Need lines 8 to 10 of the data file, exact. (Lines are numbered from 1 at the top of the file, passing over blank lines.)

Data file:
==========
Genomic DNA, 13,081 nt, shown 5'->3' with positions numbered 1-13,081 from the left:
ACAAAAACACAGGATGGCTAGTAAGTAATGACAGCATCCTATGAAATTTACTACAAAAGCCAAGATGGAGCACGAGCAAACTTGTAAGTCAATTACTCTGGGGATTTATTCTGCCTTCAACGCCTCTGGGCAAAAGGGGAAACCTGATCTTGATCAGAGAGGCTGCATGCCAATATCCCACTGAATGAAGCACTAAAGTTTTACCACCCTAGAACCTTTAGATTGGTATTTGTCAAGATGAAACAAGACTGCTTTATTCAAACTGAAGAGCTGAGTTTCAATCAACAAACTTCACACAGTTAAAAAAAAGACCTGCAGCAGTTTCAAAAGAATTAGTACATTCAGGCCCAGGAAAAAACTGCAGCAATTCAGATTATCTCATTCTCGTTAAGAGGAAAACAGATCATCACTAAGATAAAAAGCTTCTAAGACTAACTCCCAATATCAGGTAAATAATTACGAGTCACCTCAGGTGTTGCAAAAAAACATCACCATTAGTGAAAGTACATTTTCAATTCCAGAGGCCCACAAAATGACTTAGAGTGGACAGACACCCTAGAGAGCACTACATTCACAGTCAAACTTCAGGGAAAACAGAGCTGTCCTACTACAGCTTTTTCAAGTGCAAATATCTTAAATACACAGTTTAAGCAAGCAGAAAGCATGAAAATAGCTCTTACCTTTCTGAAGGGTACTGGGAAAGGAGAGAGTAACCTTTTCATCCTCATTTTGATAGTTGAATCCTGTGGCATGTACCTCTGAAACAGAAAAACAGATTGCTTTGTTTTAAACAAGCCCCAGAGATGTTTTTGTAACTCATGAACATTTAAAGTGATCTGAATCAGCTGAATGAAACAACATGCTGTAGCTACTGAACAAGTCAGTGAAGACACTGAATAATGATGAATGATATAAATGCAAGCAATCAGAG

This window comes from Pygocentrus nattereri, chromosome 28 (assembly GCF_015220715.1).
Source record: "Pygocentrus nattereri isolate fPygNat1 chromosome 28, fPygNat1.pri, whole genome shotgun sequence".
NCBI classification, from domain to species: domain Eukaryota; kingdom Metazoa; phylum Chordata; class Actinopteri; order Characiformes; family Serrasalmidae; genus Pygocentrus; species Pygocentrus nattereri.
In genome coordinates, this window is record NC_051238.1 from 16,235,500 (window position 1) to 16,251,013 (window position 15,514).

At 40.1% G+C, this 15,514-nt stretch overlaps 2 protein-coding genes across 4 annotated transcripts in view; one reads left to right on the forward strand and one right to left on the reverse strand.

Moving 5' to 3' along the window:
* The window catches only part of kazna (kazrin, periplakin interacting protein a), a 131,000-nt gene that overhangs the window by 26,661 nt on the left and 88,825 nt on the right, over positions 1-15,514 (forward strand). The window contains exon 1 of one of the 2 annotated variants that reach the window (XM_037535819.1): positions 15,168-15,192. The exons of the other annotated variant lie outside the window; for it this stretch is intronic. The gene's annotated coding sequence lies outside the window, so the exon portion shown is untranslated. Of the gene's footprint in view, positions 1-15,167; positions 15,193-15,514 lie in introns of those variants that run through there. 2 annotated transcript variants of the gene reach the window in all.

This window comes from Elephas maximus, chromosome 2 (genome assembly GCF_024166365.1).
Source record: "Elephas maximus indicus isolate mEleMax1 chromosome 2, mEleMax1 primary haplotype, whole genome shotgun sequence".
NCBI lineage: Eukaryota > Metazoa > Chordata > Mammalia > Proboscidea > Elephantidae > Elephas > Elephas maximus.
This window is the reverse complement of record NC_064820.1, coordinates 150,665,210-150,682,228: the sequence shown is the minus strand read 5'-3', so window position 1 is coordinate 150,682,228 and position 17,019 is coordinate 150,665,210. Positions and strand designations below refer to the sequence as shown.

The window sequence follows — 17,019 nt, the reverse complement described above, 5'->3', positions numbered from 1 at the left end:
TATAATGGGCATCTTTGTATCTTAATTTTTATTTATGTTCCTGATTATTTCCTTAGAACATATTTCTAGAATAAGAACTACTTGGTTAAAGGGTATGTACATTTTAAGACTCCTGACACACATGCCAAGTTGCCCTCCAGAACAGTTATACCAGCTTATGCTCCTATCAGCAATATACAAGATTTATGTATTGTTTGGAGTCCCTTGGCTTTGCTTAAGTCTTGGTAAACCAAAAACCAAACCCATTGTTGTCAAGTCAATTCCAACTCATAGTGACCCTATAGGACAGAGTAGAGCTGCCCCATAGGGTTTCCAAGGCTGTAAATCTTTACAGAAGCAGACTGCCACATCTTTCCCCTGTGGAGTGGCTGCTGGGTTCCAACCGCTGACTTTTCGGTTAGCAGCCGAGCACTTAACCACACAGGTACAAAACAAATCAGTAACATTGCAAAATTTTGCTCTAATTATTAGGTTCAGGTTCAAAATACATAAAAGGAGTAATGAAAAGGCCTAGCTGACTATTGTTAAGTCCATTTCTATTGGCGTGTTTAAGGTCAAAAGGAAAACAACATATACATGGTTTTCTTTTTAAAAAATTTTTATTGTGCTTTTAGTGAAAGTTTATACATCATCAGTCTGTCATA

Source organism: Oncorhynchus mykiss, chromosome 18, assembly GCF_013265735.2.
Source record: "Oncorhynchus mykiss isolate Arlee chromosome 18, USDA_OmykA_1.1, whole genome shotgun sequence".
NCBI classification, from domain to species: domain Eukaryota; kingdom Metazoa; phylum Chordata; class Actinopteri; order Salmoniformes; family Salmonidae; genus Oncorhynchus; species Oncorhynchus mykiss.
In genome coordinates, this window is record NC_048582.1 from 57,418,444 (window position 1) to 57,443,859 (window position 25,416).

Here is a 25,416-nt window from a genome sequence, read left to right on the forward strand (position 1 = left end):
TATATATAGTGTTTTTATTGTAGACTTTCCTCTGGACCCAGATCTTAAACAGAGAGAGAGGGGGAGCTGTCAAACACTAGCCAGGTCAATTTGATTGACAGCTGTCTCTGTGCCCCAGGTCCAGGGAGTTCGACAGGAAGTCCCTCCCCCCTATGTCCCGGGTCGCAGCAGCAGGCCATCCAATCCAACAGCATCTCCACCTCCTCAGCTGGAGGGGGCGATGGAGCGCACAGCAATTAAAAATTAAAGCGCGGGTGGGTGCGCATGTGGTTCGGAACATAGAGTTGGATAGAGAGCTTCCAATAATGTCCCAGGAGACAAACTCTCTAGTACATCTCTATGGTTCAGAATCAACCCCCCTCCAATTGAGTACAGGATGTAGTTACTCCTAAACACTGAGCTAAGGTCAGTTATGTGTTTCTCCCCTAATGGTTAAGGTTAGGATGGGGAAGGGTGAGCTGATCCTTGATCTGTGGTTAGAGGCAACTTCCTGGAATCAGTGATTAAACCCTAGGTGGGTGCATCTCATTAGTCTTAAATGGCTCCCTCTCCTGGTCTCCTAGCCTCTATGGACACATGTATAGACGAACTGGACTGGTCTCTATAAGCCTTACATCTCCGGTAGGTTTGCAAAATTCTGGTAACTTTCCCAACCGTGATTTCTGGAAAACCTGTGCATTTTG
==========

Moving 5' to 3' along the window:
* The window catches only part of kazna (kazrin, periplakin interacting protein a), a 131,000-nt gene that overhangs the window by 26,661 nt on the left and 88,825 nt on the right, over positions 1-15,514 (forward strand). The window contains exon 1 of one of the 2 annotated variants that reach the window (XM_037535819.1): positions 15,168-15,192. The exons of the other annotated variant lie outside the window; for it this stretch is intronic. The gene's annotated coding sequence lies outside the window, so the exon portion shown is untranslated. Of the gene's footprint in view, positions 1-15,167; positions 15,193-15,514 lie in introns of those variants that run through there. 2 annotated transcript variants of the gene reach the window in all.

This window comes from Elephas maximus, chromosome 2 (genome assembly GCF_024166365.1).